The drum of the washer spins to wash clothes effectively, but do you know does a washing motor spin both ways?
A motor inside the machine is the central part that helps the washing tub to spin. However, we cannot see motor spin motion until we look inside the appliances.
A washing machine motor spins both ways; forward and reverse. The drum inside the machine needs both ways of rotation to remove dust and particles from the fabric. If the motor goes bad, it might cause problems in the spin direction.
Let’s dive into the guide to understand how the washer motor spins and why it rotates in both directions!
Table of Contents
What makes the Pulsator of Washing Machine rotate Clockwise and Counterclockwise?
New generation washer models have a pulsator named part at the base of the drum that rotates clockwise and counterclockwise. This rotation prevents tangling growth in clothes. The motor inside the washer and Mechanism cause clockwise and anticlockwise rotation of the Pulsator.
Unfortunately, you cannot find this Mechanism in old washers. Specialty in washers run on gas. The pulsator doesn’t rotate until you turn on the agitation cycle. Moreover, if you overload the drum, it affects the working of the Pulsator. Overloaded drums cause pressure on the Pulsator and its internal parts.
Pulsator first rotates clockwise for 2 – 3 seconds and then rotates anti-clockwise. An electric motor attached to belts rotates a shaft connected to a pulsator and when the shaft rotates it creates a forward and reverse cycle.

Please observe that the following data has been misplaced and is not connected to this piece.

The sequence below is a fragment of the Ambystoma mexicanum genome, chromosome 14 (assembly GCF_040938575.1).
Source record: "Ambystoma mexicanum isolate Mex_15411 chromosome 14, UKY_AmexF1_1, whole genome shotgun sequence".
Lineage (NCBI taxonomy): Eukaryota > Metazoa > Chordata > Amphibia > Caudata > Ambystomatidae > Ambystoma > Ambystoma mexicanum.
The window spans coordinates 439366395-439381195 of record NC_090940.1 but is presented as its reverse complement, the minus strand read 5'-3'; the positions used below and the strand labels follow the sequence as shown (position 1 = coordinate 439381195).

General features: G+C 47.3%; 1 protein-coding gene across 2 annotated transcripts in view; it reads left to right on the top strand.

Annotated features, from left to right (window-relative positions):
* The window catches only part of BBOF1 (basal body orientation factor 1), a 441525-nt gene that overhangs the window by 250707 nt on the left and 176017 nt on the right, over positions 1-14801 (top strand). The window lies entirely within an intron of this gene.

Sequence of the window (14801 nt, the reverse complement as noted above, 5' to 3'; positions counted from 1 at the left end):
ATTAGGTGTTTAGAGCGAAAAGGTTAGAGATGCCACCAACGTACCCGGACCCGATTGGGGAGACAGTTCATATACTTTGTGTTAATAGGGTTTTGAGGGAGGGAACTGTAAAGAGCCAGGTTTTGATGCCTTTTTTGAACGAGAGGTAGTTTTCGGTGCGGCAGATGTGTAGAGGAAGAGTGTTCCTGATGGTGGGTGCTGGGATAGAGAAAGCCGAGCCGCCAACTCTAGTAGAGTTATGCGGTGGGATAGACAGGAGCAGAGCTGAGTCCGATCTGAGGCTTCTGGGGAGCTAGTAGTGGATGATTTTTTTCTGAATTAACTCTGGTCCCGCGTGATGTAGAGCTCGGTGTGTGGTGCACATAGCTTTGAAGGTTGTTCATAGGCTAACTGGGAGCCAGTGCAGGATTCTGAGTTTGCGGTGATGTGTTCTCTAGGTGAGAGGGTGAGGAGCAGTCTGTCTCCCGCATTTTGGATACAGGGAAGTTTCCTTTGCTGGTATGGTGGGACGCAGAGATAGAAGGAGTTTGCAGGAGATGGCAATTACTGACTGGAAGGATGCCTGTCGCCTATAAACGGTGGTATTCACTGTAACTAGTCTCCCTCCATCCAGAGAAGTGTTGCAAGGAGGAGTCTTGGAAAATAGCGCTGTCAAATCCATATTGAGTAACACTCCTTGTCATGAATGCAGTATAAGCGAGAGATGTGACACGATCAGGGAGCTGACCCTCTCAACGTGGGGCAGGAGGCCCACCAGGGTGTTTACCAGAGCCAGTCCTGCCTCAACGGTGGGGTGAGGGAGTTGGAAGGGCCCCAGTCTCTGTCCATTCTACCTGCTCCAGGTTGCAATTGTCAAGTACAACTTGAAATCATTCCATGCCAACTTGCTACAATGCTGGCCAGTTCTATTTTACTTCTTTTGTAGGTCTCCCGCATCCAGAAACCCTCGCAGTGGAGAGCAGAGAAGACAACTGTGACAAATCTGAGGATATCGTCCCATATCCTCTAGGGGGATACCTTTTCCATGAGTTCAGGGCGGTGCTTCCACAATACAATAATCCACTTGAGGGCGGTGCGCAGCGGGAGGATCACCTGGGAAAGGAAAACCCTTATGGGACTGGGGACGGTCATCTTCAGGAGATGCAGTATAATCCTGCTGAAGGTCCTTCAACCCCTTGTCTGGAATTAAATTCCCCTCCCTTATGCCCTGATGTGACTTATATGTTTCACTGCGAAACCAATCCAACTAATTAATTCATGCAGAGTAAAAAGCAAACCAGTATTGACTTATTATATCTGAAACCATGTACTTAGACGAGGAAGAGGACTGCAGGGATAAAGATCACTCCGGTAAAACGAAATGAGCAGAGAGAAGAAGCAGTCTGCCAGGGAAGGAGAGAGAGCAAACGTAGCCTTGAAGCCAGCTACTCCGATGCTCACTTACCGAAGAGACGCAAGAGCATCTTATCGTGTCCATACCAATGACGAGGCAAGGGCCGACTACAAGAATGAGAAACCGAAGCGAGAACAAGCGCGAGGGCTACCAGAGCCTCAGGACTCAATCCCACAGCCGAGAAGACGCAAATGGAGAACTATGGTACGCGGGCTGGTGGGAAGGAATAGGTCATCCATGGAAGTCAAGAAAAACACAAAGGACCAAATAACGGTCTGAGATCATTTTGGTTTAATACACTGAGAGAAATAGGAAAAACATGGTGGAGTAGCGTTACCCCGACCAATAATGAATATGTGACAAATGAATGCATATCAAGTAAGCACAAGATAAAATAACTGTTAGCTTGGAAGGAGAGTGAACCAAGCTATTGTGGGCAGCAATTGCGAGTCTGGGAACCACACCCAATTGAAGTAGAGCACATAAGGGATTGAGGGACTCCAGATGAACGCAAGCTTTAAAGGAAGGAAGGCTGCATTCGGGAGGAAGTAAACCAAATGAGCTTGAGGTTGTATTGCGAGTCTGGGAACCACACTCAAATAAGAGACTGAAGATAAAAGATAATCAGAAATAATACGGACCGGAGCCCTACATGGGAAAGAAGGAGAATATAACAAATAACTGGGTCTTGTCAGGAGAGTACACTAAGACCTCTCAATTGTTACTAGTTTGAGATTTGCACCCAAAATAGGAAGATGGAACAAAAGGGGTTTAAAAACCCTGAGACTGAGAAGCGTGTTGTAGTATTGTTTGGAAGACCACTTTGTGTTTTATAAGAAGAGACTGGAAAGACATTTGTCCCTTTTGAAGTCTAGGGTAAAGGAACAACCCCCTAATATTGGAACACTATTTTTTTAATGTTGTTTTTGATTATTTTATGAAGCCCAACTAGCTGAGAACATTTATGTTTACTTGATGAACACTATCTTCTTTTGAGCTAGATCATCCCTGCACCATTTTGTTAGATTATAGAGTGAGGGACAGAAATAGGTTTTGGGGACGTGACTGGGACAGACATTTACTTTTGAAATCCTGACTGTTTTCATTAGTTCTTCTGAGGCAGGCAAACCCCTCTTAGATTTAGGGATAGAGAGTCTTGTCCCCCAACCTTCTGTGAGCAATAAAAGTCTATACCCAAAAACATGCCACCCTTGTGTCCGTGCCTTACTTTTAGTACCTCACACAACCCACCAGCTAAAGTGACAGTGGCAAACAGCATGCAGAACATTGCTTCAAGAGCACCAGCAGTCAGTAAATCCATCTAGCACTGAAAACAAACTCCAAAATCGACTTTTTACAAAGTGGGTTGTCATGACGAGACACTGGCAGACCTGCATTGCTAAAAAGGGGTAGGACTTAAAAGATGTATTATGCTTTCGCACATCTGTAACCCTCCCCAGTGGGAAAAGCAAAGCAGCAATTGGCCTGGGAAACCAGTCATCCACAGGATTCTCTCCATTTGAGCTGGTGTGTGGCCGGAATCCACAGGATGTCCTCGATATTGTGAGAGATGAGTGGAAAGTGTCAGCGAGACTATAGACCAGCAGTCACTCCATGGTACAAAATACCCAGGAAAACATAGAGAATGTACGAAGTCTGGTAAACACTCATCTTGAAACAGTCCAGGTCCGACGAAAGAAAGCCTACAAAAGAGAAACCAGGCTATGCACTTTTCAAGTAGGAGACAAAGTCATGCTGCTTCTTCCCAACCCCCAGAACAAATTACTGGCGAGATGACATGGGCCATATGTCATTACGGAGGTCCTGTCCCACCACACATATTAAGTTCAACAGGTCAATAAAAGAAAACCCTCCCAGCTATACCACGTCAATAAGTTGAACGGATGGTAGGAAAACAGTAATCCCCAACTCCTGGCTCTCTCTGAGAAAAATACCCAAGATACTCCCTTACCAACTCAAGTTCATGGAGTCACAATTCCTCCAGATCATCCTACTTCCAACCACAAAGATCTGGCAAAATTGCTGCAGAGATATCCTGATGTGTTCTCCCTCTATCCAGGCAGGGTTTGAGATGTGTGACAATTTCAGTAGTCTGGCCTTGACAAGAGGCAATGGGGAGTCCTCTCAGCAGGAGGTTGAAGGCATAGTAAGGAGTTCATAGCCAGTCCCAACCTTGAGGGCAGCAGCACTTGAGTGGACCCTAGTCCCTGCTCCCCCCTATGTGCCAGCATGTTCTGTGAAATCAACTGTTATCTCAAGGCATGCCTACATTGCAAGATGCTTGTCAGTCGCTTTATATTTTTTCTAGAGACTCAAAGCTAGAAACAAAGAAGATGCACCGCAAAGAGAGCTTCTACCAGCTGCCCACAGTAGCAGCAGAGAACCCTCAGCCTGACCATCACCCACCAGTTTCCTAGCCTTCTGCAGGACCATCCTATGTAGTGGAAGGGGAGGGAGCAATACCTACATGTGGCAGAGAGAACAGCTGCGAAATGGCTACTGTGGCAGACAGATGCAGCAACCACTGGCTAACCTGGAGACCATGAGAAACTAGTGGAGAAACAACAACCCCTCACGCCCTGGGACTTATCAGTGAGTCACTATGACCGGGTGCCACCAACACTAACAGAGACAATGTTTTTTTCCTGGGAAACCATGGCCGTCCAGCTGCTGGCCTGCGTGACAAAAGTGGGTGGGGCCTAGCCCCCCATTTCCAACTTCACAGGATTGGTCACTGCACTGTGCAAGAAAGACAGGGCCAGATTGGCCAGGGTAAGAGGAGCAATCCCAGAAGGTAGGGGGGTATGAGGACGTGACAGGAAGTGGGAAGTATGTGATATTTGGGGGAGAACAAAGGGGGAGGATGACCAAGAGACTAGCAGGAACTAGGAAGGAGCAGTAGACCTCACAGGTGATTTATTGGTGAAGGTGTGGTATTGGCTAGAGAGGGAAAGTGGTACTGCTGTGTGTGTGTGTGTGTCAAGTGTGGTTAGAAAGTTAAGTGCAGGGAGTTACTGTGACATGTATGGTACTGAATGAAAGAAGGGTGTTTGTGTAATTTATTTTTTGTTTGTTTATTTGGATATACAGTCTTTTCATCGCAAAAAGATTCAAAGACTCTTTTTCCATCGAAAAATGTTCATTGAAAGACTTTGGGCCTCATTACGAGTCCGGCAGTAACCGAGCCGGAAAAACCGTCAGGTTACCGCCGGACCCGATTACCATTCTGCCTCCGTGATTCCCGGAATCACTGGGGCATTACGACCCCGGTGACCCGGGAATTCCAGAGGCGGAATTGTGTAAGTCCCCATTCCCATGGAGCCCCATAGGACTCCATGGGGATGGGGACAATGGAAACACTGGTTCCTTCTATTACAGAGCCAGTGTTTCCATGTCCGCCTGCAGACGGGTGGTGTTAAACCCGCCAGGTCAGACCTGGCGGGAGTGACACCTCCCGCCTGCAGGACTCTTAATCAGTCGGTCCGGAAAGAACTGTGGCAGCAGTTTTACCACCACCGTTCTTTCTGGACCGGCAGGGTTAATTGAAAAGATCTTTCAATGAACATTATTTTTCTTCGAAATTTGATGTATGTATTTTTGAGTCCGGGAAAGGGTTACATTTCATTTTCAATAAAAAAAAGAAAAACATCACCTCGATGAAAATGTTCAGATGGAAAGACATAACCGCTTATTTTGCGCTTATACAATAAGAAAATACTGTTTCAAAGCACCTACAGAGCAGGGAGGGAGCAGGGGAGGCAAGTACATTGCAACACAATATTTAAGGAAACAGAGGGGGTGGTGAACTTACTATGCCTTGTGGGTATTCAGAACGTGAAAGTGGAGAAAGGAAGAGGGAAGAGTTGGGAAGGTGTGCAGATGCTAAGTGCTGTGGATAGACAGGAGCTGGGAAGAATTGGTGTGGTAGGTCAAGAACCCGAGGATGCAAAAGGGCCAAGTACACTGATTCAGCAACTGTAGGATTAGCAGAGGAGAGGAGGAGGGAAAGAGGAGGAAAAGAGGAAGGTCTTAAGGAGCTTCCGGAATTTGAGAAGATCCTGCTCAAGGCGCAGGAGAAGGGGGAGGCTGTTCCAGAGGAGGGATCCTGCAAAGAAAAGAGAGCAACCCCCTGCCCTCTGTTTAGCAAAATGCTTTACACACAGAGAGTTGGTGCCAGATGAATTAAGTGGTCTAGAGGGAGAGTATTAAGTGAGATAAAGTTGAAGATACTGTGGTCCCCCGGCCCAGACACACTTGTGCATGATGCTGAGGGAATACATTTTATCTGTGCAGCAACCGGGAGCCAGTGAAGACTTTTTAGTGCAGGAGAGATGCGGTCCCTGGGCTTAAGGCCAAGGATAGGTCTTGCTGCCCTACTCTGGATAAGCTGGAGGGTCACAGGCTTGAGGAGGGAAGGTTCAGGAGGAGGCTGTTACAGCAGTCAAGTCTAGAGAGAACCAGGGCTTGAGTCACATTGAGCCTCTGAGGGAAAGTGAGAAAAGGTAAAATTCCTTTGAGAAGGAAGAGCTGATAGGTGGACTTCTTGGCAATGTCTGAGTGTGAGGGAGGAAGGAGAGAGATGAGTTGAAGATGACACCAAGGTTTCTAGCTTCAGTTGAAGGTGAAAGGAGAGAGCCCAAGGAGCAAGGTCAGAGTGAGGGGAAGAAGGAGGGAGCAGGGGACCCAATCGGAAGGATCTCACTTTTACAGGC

Clothes inside the drum need friction to reduce dirt from garments. If the drum or pulsator only spins in one direction, it doesn’t clean garments effectively.
What is the Purpose of Spin in Washing Machine?
A washing machine is a useful device, almost every household owns it. Its working mechanism includes many parts and each server works for each purpose in working.
A washing drum requires rotation to create friction and the motion of water. As water has clothes inside the drum, water passes through the fabric and removes dust particles from garments.
Spic cycle generally extracts dampness from fabric at the end of the wash cycle. The motor creates RPM and it rotates parts under the drum at a specific number of rpm and this rotation removes moisturizer from the clothes.
Most washers have an option to select the speed of the spin. It is important to check the fabric type before setting the spin cycle rpm. Fabrics such as silk, soft cotton, lace, and wool are likely to wear when the machine runs a high-speed spin cycle. If you spun these fabrics at 1600rpm, these fabrics can wear and tear.
Every washing machine spin motor in both way to create motion in clothes and this call spic cycle. At the end of the wash cycle, moisturizing from your wet clothes can be reduced by a spin cycle. The motor shaft rotates in the opposite direction when the flow of current switches of force.